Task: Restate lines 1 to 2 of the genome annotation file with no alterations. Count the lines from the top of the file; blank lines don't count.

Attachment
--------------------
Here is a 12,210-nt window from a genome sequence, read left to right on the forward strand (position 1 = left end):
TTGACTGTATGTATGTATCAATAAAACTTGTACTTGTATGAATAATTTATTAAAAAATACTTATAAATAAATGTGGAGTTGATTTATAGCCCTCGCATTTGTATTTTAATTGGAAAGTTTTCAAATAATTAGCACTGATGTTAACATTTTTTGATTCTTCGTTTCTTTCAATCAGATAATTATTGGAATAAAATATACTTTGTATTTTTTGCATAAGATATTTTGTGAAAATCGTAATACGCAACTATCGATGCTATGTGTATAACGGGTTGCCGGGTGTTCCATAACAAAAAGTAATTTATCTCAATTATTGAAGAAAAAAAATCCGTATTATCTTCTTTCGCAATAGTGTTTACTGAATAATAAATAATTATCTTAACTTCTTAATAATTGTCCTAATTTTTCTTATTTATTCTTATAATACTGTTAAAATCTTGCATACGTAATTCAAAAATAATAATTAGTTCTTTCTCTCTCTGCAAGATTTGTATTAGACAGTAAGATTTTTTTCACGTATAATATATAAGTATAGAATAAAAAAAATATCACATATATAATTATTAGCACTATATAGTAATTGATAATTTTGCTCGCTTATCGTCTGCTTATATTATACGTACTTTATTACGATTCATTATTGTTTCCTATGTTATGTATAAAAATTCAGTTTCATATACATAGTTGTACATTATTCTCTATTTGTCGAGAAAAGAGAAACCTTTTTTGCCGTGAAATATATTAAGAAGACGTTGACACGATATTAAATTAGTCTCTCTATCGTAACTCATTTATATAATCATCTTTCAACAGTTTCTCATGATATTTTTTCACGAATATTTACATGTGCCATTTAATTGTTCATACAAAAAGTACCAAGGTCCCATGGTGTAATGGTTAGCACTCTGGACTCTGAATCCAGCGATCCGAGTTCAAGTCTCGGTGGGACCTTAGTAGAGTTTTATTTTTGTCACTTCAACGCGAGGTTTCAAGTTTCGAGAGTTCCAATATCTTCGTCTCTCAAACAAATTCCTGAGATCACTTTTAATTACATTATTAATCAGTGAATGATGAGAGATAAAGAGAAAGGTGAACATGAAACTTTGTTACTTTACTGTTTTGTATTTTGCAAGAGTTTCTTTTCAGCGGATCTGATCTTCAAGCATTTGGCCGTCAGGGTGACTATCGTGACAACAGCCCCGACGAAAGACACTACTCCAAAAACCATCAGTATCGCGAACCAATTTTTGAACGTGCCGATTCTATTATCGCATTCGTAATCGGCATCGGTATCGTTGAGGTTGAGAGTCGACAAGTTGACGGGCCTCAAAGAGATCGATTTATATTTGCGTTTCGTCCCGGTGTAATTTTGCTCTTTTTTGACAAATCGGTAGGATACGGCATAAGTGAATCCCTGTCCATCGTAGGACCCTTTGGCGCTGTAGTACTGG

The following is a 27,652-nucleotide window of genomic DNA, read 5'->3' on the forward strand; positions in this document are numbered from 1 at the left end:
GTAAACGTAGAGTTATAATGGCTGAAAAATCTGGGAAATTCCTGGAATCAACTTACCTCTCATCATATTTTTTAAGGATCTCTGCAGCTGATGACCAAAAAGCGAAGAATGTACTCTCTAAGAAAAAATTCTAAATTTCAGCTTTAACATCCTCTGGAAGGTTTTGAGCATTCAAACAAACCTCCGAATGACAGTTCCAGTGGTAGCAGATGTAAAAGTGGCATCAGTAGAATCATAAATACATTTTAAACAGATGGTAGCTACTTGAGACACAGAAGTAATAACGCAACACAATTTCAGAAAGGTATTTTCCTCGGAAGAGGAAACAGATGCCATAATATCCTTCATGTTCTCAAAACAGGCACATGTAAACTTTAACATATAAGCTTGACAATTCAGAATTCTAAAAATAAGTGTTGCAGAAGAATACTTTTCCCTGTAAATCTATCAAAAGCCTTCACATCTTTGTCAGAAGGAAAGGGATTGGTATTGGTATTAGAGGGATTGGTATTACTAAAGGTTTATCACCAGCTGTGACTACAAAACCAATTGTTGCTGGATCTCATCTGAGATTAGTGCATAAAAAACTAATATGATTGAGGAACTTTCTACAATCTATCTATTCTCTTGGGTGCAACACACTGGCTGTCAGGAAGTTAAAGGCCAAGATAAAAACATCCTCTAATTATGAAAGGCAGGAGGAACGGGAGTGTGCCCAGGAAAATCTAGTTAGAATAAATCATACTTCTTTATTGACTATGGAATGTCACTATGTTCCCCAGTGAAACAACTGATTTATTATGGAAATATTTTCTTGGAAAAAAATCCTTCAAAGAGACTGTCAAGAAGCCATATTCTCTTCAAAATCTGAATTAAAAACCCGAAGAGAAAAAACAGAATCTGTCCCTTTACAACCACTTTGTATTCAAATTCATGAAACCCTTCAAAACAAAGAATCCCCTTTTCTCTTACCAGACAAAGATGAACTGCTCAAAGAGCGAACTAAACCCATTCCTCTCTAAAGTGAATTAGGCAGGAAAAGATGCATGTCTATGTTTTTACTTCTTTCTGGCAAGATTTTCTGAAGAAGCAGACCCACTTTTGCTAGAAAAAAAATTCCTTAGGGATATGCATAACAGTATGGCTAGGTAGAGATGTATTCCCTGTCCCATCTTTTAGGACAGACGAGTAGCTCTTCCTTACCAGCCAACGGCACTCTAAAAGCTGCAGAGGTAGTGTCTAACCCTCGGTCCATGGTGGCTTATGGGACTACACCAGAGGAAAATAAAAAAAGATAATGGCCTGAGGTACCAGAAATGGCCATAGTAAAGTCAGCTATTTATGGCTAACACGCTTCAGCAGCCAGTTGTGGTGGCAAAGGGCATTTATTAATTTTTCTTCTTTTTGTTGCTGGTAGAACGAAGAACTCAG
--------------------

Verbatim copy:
Here is a 12,210-nt window from a genome sequence, read left to right on the forward strand (position 1 = left end):
TTGACTGTATGTATGTATCAATAAAACTTGTACTTGTATGAATAATTTATTAAAAAATACTTATAAATAAATGTGGAGTTGATTTATAGCCCTCGCATTTGTATTTTAATTGGAAAGTTTTCAAATAATTAGCACTGATGTTAACATTTTTTGATTCTTCGTTTCTTTCAATCAGATAATTATTGGAATAAAATATACTTTGTATTTTTTGCATAAGATATTTTGTGAAAATCGTAATACGCAACTATCGATGCTATGTGTATAACGGGTTGCCGGGTGTTCCATAACAAAAAGTAATTTATCTCAATTATTGAAGAAAAAAAATCCGTATTATCTTCTTTCGCAATAGTGTTTACTGAATAATAAATAATTATCTTAACTTCTTAATAATTGTCCTAATTTTTCTTATTTATTCTTATAATACTGTTAAAATCTTGCATACGTAATTCAAAAATAATAATTAGTTCTTTCTCTCTCTGCAAGATTTGTATTAGACAGTAAGATTTTTTTCACGTATAATATATAAGTATAGAATAAAAAAAATATCACATATATAATTATTAGCACTATATAGTAATTGATAATTTTGCTCGCTTATCGTCTGCTTATATTATACGTACTTTATTACGATTCATTATTGTTTCCTATGTTATGTATAAAAATTCAGTTTCATATACATAGTTGTACATTATTCTCTATTTGTCGAGAAAAGAGAAACCTTTTTTGCCGTGAAATATATTAAGAAGACGTTGACACGATATTAAATTAGTCTCTCTATCGTAACTCATTTATATAATCATCTTTCAACAGTTTCTCATGATATTTTTTCACGAATATTTACATGTGCCATTTAATTGTTCATACAAAAAGTACCAAGGTCCCATGGTGTAATGGTTAGCACTCTGGACTCTGAATCCAGCGATCCGAGTTCAAGTCTCGGTGGGACCTTAGTAGAGTTTTATTTTTGTCACTTCAACGCGAGGTTTCAAGTTTCGAGAGTTCCAATATCTTCGTCTCTCAAACAAATTCCTGAGATCACTTTTAATTACATTATTAATCAGTGAATGATGAGAGATAAAGAGAAAGGTGAACATGAAACTTTGTTACTTTACTGTTTTGTATTTTGCAAGAGTTTCTTTTCAGCGGATCTGATCTTCAAGCATTTGGCCGTCAGGGTGACTATCGTGACAACAGCCCCGACGAAAGACACTACTCCAAAAACCATCAGTATCGCGAACCAATTTTTGAACGTGCCGATTCTATTATCGCATTCGTAATCGGCATCGGTATCGTTGAGGTTGAGAGTCGACAAGTTGACGGGCCTCAAAGAGATCGATTTATATTTGCGTTTCGTCCCGGTGTAATTTTGCTCTTTTTTGACAAATCGGTAGGATACGGCATAAGTGAATCCCTGTCCATCGTAGGACCCTTTGGCGCTGTAGTACTGG